“LCMS president Matthew Harrison wrote in a letter to the Synod that “the presence of prayers and religious readings” made the Newtown vigil joint worship—and therefore off-limits to Missouri Synod ministers. Harrison said Morris’ participation also offended members of the denomination.”
Their concern should not being invited to an interfaith service but rather, NOT being invited to a community moment of such magnitude?
Consider what this says to the community of Newtown. “It was a mistake for us to be there because of the representatives of the other religions being there.”
Harrison and co. will give their token condolescnces, of this “unspeakable tragedy” but they’re saying they regretted being there – in fact, people in their own camp were “offended.”
I am sure Mr. Harrison is a good man but what he think is caring for the gospel of Jesus is actually hindering it. I was born and raised in the Northeast – and what New Englanders are hearing Mr. Harrison say is, “We’re a backwards cult from St. Louis.”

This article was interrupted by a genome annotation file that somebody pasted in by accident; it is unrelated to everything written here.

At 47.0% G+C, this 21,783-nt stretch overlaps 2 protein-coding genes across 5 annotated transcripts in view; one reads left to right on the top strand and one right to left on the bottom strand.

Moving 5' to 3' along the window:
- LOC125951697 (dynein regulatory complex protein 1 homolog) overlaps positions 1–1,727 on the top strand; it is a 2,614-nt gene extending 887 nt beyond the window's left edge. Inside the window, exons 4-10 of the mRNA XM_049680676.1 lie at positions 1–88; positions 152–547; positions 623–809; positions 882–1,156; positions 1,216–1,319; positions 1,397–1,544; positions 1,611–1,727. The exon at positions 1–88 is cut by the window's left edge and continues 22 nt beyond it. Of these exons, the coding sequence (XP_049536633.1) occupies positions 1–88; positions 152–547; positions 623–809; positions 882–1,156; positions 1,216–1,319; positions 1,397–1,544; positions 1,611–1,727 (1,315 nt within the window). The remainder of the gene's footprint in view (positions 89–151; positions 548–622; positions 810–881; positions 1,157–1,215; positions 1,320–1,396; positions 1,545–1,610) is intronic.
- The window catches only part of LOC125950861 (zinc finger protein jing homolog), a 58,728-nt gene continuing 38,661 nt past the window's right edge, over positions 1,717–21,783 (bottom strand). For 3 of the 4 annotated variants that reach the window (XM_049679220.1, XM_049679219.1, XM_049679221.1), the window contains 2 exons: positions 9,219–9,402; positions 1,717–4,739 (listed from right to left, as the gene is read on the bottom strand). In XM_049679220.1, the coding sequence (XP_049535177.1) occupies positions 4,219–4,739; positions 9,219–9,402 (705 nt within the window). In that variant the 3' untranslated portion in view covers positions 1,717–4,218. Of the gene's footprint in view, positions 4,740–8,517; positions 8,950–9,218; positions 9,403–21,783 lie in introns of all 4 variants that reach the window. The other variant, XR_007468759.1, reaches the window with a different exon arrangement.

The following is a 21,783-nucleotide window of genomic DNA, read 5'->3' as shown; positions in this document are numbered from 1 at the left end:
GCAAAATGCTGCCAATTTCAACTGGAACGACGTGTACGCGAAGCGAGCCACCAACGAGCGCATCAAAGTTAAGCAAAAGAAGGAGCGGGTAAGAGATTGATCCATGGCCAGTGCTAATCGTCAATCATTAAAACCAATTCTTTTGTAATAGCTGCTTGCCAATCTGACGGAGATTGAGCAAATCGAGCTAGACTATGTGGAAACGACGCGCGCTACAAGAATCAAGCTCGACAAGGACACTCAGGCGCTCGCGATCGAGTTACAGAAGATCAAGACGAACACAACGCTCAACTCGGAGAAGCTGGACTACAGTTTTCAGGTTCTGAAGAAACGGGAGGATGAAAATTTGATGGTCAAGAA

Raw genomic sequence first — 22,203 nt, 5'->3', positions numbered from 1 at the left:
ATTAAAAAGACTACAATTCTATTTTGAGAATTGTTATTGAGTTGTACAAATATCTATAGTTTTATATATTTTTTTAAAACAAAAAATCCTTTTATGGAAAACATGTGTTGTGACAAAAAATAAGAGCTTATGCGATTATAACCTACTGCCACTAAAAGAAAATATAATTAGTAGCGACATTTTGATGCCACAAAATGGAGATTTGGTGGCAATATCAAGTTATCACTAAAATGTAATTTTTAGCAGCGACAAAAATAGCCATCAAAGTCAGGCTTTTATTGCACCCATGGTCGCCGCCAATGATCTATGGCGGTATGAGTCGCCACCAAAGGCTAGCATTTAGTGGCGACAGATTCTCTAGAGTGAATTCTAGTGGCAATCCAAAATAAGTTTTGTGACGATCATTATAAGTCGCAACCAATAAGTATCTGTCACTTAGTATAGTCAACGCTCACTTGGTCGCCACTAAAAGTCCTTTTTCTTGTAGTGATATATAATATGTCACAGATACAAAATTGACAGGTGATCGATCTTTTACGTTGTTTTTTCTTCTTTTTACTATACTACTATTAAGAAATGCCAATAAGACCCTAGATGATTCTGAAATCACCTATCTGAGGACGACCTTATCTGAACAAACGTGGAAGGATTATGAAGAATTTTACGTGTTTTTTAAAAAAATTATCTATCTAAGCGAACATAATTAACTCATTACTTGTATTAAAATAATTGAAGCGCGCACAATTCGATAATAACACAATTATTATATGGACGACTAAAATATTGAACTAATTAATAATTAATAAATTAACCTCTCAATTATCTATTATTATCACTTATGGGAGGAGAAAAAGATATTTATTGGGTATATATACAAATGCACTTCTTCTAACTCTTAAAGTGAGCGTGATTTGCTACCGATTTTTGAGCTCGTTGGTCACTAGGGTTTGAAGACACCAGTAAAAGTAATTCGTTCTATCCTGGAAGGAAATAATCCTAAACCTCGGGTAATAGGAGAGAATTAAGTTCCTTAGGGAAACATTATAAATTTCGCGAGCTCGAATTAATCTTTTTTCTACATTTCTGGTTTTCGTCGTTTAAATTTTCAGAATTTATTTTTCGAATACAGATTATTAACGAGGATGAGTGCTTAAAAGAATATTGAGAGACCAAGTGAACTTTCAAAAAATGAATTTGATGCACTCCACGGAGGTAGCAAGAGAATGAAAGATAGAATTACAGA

(The same Synod did this following the 9/11 vigil too with a pastor named David Benke, even suspending him until he was reinstated in 2003 – bizarre.)
3. It’s un-Christian. It’s even embarrassing to the namesake of your denomination – Martin Luther!
The nature of Jesus was to be there in the thick of the hurt and in the trenches of pain. Likely the LCMS would predictably continue to miss the point and say something like “We can still be there, just not with representatives of other religions” but that’s the thing – you have to be there. It’s the very nature of incarnational living.
You thought Lady Gaga had a ridiculous backstage rider, imagine should the LCMS put one together – “We want sanctified drinking water blessed by Martin Luther and no one from any other religion or differing ideology in our presence.” If you’re the guy who has to fill out the rider, you should get on a plane to Wittenberg to find that Lutheran holy water (or beer as the great reformer would have called it) because you have no chance at fulfilling the second part.